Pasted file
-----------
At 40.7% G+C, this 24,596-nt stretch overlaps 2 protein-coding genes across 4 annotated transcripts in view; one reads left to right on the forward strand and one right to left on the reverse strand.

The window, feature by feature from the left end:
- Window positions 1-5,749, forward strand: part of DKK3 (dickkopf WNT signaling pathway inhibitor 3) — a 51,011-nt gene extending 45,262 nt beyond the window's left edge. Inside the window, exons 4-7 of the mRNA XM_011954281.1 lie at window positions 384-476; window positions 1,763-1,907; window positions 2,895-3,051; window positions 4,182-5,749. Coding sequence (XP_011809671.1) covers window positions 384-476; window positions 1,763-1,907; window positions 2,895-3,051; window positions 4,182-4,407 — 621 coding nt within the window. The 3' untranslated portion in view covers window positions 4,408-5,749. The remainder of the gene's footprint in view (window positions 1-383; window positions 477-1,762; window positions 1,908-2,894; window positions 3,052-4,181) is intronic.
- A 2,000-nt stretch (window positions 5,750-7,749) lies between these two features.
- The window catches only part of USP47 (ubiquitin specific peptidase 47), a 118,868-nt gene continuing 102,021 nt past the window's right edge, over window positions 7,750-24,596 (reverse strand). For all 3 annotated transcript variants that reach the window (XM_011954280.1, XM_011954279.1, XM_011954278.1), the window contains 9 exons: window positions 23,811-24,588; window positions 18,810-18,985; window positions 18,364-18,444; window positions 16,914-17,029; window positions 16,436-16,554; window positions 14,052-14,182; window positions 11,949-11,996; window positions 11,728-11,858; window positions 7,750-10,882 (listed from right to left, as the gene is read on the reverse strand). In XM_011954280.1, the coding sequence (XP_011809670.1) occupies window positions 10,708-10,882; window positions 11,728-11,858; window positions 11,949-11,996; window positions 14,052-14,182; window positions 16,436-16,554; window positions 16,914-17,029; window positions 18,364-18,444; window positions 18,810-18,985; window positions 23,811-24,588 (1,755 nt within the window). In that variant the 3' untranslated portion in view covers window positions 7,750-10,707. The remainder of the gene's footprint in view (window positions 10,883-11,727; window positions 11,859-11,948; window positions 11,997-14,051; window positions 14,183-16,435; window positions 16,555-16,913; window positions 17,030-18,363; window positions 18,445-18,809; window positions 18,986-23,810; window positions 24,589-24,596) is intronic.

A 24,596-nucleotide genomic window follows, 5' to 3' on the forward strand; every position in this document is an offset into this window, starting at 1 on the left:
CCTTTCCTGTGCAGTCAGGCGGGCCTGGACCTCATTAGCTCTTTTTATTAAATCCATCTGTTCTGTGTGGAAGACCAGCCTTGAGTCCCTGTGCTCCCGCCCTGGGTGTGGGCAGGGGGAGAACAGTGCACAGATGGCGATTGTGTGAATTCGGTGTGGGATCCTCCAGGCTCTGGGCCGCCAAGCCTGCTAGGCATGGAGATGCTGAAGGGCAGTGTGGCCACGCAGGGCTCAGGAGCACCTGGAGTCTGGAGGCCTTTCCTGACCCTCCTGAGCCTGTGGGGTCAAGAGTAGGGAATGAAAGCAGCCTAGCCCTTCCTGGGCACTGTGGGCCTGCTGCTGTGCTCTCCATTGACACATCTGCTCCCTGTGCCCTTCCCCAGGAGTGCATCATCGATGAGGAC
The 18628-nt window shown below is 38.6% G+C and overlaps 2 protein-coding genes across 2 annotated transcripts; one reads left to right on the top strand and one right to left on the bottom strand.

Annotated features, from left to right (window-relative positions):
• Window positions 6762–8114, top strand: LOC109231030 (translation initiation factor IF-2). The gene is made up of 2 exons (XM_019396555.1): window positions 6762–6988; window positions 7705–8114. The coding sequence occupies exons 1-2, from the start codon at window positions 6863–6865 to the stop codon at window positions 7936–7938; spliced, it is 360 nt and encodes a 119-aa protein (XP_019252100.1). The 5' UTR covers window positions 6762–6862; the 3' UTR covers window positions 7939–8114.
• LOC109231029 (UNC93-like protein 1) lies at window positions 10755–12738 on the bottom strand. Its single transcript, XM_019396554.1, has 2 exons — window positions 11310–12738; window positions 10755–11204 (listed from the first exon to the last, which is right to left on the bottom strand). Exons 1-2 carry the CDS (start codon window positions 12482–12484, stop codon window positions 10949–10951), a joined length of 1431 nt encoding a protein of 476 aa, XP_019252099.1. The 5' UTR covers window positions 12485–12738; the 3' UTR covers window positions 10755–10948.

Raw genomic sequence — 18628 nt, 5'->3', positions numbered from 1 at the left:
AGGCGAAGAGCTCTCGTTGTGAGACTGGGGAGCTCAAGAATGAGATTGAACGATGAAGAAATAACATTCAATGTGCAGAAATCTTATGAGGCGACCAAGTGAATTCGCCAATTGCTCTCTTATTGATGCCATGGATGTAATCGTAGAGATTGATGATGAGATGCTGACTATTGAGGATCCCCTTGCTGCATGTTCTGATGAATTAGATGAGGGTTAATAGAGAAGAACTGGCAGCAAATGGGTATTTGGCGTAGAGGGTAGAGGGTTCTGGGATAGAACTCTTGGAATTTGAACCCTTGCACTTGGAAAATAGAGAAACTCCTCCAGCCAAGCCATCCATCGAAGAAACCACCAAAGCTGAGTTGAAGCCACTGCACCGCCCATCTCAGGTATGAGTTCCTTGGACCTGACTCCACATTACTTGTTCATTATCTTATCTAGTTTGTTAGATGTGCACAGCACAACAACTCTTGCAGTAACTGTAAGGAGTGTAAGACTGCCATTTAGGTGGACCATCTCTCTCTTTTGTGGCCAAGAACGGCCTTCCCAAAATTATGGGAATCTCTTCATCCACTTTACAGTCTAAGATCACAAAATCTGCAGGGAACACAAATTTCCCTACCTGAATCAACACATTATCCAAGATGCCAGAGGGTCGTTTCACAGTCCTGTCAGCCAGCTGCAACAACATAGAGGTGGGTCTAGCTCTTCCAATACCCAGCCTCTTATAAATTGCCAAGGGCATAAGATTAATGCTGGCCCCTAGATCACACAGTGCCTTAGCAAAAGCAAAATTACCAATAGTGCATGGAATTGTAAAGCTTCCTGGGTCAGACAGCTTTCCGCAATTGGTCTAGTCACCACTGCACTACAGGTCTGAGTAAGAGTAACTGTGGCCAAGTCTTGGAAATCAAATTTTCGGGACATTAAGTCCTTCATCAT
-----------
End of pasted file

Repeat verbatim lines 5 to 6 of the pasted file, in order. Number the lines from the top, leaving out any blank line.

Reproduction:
- The window catches only part of USP47 (ubiquitin specific peptidase 47), a 118,868-nt gene continuing 102,021 nt past the window's right edge, over window positions 7,750-24,596 (reverse strand). For all 3 annotated transcript variants that reach the window (XM_011954280.1, XM_011954279.1, XM_011954278.1), the window contains 9 exons: window positions 23,811-24,588; window positions 18,810-18,985; window positions 18,364-18,444; window positions 16,914-17,029; window positions 16,436-16,554; window positions 14,052-14,182; window positions 11,949-11,996; window positions 11,728-11,858; window positions 7,750-10,882 (listed from right to left, as the gene is read on the reverse strand). In XM_011954280.1, the coding sequence (XP_011809670.1) occupies window positions 10,708-10,882; window positions 11,728-11,858; window positions 11,949-11,996; window positions 14,052-14,182; window positions 16,436-16,554; window positions 16,914-17,029; window positions 18,364-18,444; window positions 18,810-18,985; window positions 23,811-24,588 (1,755 nt within the window). In that variant the 3' untranslated portion in view covers window positions 7,750-10,707. The remainder of the gene's footprint in view (window positions 10,883-11,727; window positions 11,859-11,948; window positions 11,997-14,051; window positions 14,183-16,435; window positions 16,555-16,913; window positions 17,030-18,363; window positions 18,445-18,809; window positions 18,986-23,810; window positions 24,589-24,596) is intronic.

A 24,596-nucleotide genomic window follows, 5' to 3' on the forward strand; every position in this document is an offset into this window, starting at 1 on the left: